Whooping cough, also known as pertussis, is an extremely contagious respiratory tract infection. It’s a severe hacking cough associated with a penetrating intake of breath that sounds like “whoop,” hence the name.
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Whooping cough was considered a childhood disease before the vaccine was developed. Now whooping cough also affects children too young to have completed the full course of vaccinations, Teenagers and adults whose immunity has receded are also affected by whooping cough.
Symptoms of whooping cough
Once a person gets infected with whooping cough, it takes about seven to 10 days for symptoms to appear, though it can sometimes take longer. They’re usually mild at first and resemble those of a common cold: They include
- Nasal congestion
- Runny nose
- Red, watery eyes
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After a week or two, symptoms gradually aggravate. The second stage involves thick mucus accumulating inside your airways, causing intense coughing. Severe and protracted coughing attacks may:
- Cause extreme fatigue
- Provoke vomiting
- Result in a red or blue face
- End with a high-pitched “whoop” sound during the next breath of air
However, many people don’t develop the characteristic whoop. Sometimes, a persistent hacking cough is the only sign that indicates an adolescent or adult has whooping cough. In the case of infants, they may not cough at all, but may struggle to breathe, or they may even temporarily stop breathing.
Causes of whooping cough
Whooping cough is caused by a bacteria called Bordetella pertussis. When an infected person coughs or sneezes, tiny droplets filled with germs are sprayed into the air and breathed into the lungs of anyone who happens to be close.
The whooping cough vaccine you receive as a child wears off gradually. This causes most teenagers and adults to become vulnerable to the infection during an outbreak. Infants who are younger than age 12 months who are not vaccinated or are yet to receive the recommended vaccines have the highest risk for severe complications and death.
In infants — especially those under 6 months of age — complications from whooping cough are severe and may include:
- Slowed or stopped breathing
- Dehydration or weight loss due to loss of appetite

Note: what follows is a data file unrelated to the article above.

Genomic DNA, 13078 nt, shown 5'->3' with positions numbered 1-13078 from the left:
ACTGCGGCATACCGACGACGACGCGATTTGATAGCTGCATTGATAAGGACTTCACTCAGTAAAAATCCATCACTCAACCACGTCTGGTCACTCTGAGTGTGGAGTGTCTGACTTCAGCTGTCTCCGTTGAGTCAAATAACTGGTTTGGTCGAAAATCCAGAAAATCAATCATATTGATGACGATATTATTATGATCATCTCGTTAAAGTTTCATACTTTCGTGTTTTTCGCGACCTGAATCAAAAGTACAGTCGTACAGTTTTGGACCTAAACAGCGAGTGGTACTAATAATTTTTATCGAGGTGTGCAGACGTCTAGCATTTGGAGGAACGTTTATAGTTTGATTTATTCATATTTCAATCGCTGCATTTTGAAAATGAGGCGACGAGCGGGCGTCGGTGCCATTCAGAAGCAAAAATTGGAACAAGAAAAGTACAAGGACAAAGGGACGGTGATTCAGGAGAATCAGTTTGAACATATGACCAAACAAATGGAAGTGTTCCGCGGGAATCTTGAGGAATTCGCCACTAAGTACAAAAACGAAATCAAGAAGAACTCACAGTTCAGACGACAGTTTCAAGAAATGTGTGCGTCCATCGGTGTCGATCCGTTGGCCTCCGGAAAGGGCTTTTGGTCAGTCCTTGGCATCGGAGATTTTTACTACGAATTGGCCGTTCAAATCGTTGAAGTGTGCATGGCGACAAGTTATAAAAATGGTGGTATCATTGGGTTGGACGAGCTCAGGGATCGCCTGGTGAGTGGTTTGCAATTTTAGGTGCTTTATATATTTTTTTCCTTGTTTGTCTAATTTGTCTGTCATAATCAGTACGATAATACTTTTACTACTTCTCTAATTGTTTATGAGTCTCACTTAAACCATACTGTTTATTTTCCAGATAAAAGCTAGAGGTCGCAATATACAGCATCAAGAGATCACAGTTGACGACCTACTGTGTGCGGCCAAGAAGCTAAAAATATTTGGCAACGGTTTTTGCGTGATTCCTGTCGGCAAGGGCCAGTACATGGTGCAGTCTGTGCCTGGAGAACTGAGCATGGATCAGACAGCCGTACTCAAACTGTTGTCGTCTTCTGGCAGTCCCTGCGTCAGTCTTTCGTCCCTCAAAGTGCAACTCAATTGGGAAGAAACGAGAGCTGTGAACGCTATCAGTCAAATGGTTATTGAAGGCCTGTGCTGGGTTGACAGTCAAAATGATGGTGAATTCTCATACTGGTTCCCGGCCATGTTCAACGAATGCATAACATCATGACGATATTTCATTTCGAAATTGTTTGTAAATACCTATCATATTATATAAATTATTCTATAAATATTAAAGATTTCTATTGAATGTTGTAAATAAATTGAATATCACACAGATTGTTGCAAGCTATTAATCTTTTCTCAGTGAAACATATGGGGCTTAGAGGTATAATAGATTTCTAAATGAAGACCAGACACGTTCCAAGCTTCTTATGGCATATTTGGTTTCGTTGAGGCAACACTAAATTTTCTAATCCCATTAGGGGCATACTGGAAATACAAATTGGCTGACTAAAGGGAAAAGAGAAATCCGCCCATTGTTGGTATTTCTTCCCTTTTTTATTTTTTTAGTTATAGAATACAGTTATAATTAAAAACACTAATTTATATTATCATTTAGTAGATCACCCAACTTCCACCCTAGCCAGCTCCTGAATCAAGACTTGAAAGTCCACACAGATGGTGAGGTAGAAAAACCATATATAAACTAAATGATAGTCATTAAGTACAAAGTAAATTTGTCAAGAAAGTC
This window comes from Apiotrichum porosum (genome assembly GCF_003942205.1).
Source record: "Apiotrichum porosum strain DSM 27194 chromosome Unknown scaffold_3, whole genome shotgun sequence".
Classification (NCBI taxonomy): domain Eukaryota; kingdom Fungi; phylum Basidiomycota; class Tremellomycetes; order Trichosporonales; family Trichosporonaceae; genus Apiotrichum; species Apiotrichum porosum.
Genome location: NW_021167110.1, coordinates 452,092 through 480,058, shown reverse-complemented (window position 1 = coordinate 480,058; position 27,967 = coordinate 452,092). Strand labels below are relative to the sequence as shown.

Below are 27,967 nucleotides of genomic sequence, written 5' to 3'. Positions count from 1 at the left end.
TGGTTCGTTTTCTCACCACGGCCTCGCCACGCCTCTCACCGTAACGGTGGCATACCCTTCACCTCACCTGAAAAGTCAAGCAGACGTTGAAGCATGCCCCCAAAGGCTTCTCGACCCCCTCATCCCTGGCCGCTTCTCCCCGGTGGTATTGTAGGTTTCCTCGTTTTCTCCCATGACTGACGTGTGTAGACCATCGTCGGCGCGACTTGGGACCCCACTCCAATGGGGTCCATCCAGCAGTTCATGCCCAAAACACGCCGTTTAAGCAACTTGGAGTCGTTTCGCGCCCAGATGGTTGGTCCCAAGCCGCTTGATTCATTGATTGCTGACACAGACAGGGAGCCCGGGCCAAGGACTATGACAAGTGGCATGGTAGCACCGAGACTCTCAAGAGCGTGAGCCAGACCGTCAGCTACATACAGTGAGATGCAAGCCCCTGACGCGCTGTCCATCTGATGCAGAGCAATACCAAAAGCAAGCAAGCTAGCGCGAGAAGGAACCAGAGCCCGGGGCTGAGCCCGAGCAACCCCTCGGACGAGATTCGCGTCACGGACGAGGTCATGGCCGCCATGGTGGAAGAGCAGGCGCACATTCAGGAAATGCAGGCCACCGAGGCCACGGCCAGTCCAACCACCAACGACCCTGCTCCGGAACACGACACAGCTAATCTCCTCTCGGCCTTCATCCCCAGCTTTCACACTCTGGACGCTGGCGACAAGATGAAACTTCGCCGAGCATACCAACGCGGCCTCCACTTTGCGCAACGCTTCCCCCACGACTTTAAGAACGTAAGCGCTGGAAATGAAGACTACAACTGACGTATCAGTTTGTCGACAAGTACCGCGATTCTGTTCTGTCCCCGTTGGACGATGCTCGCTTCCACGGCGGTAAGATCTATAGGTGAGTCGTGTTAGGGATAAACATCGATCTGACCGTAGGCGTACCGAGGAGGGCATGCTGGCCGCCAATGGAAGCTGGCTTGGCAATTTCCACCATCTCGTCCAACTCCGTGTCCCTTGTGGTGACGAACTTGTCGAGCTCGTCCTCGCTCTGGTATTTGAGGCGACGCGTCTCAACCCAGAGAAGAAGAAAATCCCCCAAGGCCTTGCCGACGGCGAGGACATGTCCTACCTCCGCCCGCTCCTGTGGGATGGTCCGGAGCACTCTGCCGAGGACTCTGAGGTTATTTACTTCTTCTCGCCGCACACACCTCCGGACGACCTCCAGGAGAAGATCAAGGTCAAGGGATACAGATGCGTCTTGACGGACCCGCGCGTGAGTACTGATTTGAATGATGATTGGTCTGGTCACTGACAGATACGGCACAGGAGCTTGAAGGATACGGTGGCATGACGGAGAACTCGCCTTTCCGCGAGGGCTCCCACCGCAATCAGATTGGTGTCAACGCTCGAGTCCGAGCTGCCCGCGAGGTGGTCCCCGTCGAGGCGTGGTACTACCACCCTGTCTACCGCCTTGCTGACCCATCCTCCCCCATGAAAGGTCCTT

- Brain damage
In most cases, complications tend to be side effects of the tireless coughing, such as:
- Abdominal hernias
- Bruised or cracked ribs
- Broken blood vessels in the skin or the whites of your eyes
When to see a doctor
Call your doctor if prolonged coughing spells cause you or your child to:
- Seem to be struggling to breathe
- Inhale with a whooping sound
The best way to prevent whooping cough is with the pertussis vaccine, which doctors often give in combination with vaccines against two other severe diseases — diphtheria and tetanus.
The vaccine consists of a series of five injections, typically given to children at these ages:
- 2 months
- 4 months
- 6 months
- 15 to 18 months
- 4 to 6 years
If you’ve been exposed to someone who has whooping cough, your doctor may recommend antibiotics to protect against infection if you:
- Are younger than 12 months
- Are pregnant
- Are a health care provider
- Have a health condition that could put you at risk of severe illness or complications
- Live with someone who has whooping cough
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Since the signs and symptoms of whooping cough in its early stages resemble those of other common respiratory illnesses, diagnosing whooping cough can be problematic. Some doctors can diagnose whooping cough by asking about symptoms and listening to the cough. Medical tests may be needed to check the diagnosis. Such tests may include:
- Blood tests:Blood tests may not be specific for whooping cough. A blood sample may be drawn and sent to a lab to check your white blood cell count, because white blood cells help the body fight infections. A high white blood cell count typically indicates the presence of infection or inflammation.
- A nose or throat culture and test:This involves your doctor taking a swab or suction sample from the area where the nose and throat meet. The sample is then checked for the presence of whooping cough bacteria.
- A chest X-ray:Your doctor may order an X-ray to check for the presence of inflammation or fluid in the lungs, which can occur when pneumonia complicates whooping cough.
Infants are hospitalized for treatment of whooping cough because the disease is more dangerous for that age group. If your child can’t keep down liquids or food, intravenous fluids may be necessary. Your child will also be isolated from others to prevent the spread of infection. However for older children, treatment can be managed at home.
Antibiotics can be used for treating whooping cough. Antibiotic kill the bacteria and help speed recovery. Exposed family members may be given preventive antibiotics.
Unfortunately, not much is available to relieve the cough. Over-the-counter cough medicines, for instance, have little effect on whooping cough and are discouraged.
Image source: Sunshine community health center
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